Elected officials expressed deep concern Saturday morning over safety issues at the Torrance Oil Refinery, ahead of a fact-finding hearing by South Coast Air Quality Management District officials to discuss recent episodes of excessive flaring and increased pollution tied to repeated electrical outages and equipment breakdowns.
The officials focused on the use of hydrofluoric acid, which they are asking lawmakers to ban.
"I know from my constituents in Torrance that concern is mounting, particularly among the residents living near the refinery," Los Angeles County Supervisor Janice Hahn said. "Residents I have spoken to personally are alarmed about the recent fires, excessive flaring, recent power outages, and the continued use of the dangerous modified hydrofluoric acid."
"... The dangers this chemical poses to the public are clear and real," Hahn continued. "It is so dangerous in fact that AQMD banned the use of hydrochloric acid in 1990 before the rule was overturned in the courts on a technicality. I asked my own L.A. County Department of Public Health to explain to me the dangers in this chemical. ... what really stuck with me is that MHF (modified hydrochloric acid) inhalation causes fluid and blood to build up in the lungs, essentially drowning the person who comes in contact with this chemical. A terrible accident or natural disaster involving this chemical are the worst-case scenarios and could result in widespread injuries or loss of life.
"... It is for these reasons that I believe the phasing out of the use of modified hydrochloric acid is not a matter of if, but of when, and how."
Refinery managers say they use a modified form of the acid to make it safer, but industry critics and local activists have questioned whether it really is. Hydrofluoric acid is used in a refinery's alkylation unit to manufacture high-octane grades of gasoline.
"The Torrance refinery must make public safety their number one priority," said Assemblyman Al Muratsuchi, who touted a six-point plan he introduced in the state Legislature last month.
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Muratsuchi's Assembly Bill 1645 would eliminate use of highly toxic hydrofluoric acids in California refineries. AB1646 would require all California refineries to develop a more effective community alert system. AB1647 would install air quality monitors in neighborhoods surrounding refineries and provide communities with real-time data. AB 1648 would increase the number of state-required safety inspectors, and AB 1649 would permanently establish a state interagency task force on refinery safety.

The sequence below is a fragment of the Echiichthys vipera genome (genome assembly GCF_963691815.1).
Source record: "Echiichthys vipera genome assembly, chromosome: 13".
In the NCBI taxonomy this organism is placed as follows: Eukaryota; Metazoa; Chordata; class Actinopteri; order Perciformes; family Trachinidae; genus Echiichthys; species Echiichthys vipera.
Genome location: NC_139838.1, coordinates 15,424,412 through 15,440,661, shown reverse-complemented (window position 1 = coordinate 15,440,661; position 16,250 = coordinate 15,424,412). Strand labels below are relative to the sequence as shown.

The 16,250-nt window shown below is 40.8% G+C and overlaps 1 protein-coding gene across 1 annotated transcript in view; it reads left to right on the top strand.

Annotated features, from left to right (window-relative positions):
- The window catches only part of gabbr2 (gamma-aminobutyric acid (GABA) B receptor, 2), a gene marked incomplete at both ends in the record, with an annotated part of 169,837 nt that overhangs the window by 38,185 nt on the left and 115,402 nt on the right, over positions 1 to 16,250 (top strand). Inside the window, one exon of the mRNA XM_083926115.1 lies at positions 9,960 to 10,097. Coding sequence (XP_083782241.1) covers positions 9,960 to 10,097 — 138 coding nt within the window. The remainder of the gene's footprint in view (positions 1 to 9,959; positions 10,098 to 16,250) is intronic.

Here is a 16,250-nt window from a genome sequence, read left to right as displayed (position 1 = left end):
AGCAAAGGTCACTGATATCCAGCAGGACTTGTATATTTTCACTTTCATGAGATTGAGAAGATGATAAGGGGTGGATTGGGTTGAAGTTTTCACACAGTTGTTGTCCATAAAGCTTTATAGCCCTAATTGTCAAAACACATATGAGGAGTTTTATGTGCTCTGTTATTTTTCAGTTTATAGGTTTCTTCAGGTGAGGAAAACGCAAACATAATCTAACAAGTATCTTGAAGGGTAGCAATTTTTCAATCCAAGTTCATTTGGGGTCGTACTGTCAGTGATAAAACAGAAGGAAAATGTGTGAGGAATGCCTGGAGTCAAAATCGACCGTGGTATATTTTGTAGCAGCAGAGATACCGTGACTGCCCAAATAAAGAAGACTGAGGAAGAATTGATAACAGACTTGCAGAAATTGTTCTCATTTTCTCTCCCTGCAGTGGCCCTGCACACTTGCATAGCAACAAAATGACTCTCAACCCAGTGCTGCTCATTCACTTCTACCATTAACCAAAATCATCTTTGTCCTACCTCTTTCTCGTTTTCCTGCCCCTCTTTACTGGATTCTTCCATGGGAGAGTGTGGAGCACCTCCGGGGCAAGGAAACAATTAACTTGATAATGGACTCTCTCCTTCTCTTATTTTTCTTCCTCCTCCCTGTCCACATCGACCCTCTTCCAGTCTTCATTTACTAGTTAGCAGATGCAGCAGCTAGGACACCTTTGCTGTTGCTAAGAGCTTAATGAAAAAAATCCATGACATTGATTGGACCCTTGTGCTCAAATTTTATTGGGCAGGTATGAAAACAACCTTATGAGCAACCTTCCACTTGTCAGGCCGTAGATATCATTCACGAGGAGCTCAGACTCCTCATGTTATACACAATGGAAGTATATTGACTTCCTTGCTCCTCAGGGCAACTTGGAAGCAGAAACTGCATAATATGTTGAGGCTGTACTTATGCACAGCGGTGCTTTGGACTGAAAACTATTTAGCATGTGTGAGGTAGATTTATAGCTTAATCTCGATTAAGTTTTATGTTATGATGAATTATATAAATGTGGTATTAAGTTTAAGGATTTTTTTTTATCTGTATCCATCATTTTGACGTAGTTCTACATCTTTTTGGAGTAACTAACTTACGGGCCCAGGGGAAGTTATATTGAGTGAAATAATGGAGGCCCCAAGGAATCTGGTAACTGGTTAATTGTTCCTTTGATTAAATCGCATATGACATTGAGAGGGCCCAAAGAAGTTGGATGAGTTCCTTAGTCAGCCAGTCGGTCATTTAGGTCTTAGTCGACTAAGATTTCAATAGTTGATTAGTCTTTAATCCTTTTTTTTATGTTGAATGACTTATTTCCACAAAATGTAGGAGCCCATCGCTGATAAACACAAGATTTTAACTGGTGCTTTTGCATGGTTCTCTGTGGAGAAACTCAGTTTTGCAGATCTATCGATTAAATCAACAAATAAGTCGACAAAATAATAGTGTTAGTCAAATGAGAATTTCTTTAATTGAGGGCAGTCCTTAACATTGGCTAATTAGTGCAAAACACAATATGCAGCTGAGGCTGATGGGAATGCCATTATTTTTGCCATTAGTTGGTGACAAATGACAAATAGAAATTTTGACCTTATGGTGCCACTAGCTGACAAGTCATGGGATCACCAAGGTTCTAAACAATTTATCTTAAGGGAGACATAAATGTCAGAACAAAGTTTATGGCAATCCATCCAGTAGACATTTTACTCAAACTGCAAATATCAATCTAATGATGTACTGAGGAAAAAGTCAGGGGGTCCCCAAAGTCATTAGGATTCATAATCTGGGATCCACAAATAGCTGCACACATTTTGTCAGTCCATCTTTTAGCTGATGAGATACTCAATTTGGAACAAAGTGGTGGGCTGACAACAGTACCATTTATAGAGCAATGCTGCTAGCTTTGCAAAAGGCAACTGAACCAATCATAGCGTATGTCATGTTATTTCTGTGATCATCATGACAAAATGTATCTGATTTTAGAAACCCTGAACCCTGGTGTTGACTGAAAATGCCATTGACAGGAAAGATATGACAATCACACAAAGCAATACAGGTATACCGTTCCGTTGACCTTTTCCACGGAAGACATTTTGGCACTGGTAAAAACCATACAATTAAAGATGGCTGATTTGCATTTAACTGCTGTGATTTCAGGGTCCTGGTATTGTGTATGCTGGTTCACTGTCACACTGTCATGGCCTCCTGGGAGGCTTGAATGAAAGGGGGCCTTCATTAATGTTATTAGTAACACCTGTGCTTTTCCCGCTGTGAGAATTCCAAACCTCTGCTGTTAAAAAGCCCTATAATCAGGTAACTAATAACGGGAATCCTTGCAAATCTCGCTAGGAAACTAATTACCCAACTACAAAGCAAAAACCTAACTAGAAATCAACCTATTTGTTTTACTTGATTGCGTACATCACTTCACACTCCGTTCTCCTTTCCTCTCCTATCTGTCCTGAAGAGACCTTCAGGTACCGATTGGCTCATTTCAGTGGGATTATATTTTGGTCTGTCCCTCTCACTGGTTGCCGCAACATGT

Muratsuchi, Hahn, Torrance Councilmen Tim Goodrich and Kurt Weideman, and a representative for families lobbying against refinery exposure all voiced support for Muratsuchi's package of bills.
Following Saturday's fact-finding hearing at the Torrance Marriott, AQMD officials are expected to consider measures to improve safety and air quality at the refinery. The meeting comes on the heels of an EPA report that raised concerns about safety violations at the facility.
Last fall, EPA inspectors found broken equipment that remained disabled for weeks even though its purpose is to help contain any accidental release of toxic hydrofluoric acid.
The probe also found that the plant's required risk management plan understated the danger to the community from a fire or chemical release because of several errors and inaccuracies, the Daily Breeze reported.
On Tuesday, the Torrance City Council voted 5-2 against banning the use of hydrofluoric acid, but 7-0 in favor of pushing for improved safety measures Goodrich has championed phasing out used of the acid at the refinery.
Only two California refineries -- the one in Torrance and one Wilmington -- do not use a safer alternative to hydrofluoric acid, which forms a potentially lethal toxic cloud when released.
The county Board of Supervisors supports a similar resolution supporting a proposal by the South Coast Air Quality Management District to ban the chemical.
Since PBF Energy took over the refinery from ExxonMobil last year, the plant has seen at least one crane collapse and at least two fires. Torrance Fire Department Assistant Chief Steve Treskes said last week that since PBF assumed control of the refinery last July 1, firefighters have received reports of 97 incidents there and responded to about 30 of them, the Daily Breeze reported.
Firefighters responded to another equipment breakdown Tuesday caused by a power disruption that required an engine response and an unplanned flaring notification. A similar incident occurred last week, Treskes said.
The fire department has issued two violation notices to PBF since Jan. 1. One was issued for a nuisance odor, the other for failing to provide timely notifications of an incident as required, Treskes said.
New Jersey-based PBF Energy has until April 27 to respond to the EPA inspection findings. Jeff Dill, president of PBF's western division, says the company is reviewing the EPA report.